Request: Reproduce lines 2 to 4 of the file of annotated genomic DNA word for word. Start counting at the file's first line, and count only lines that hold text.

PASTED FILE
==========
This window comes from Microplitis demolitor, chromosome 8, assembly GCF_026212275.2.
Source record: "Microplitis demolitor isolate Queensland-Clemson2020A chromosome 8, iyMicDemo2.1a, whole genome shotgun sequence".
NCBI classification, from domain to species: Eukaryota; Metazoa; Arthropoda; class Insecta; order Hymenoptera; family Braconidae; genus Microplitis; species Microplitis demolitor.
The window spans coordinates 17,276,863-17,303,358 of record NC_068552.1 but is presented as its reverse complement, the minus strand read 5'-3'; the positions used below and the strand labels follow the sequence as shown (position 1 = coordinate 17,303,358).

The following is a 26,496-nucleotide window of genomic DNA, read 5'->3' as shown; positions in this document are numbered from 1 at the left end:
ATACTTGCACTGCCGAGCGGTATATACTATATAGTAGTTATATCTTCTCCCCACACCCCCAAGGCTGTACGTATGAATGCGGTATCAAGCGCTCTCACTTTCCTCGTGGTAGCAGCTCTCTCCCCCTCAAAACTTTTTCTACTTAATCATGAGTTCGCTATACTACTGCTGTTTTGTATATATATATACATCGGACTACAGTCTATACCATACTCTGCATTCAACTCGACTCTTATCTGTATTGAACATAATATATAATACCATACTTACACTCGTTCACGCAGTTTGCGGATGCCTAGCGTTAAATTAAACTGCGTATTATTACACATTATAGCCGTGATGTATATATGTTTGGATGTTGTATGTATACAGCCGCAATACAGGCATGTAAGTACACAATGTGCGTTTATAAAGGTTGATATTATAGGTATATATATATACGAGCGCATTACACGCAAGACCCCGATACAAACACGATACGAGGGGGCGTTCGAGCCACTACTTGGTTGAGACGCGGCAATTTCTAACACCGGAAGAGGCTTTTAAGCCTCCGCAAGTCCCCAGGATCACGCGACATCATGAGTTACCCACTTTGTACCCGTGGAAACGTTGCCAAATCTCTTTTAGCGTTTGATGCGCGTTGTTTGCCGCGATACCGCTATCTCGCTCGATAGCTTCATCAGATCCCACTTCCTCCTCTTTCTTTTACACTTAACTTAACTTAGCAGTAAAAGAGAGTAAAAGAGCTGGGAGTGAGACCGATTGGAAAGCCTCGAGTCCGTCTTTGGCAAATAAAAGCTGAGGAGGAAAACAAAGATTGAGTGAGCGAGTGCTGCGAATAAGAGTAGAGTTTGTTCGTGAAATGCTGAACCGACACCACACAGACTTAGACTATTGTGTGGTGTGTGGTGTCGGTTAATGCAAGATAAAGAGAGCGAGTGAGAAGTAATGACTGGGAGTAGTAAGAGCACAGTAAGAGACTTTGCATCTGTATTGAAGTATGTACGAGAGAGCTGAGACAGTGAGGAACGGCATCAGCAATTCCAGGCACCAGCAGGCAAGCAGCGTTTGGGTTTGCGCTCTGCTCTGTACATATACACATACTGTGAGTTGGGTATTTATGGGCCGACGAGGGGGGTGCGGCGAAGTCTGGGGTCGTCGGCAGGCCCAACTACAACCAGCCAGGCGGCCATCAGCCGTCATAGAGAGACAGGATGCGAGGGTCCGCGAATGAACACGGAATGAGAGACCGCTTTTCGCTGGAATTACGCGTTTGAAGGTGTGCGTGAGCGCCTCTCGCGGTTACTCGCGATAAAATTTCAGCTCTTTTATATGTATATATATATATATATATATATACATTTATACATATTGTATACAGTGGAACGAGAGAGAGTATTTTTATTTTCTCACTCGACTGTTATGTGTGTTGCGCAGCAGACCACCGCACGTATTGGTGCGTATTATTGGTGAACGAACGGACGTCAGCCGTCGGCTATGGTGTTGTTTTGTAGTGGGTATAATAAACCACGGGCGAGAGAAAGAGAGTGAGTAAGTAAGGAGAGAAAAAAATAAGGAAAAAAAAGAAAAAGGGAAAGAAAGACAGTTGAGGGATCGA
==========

Source record: "Microplitis demolitor isolate Queensland-Clemson2020A chromosome 8, iyMicDemo2.1a, whole genome shotgun sequence".
NCBI classification, from domain to species: Eukaryota; Metazoa; Arthropoda; class Insecta; order Hymenoptera; family Braconidae; genus Microplitis; species Microplitis demolitor.
The window spans coordinates 17,276,863-17,303,358 of record NC_068552.1 but is presented as its reverse complement, the minus strand read 5'-3'; the positions used below and the strand labels follow the sequence as shown (position 1 = coordinate 17,303,358).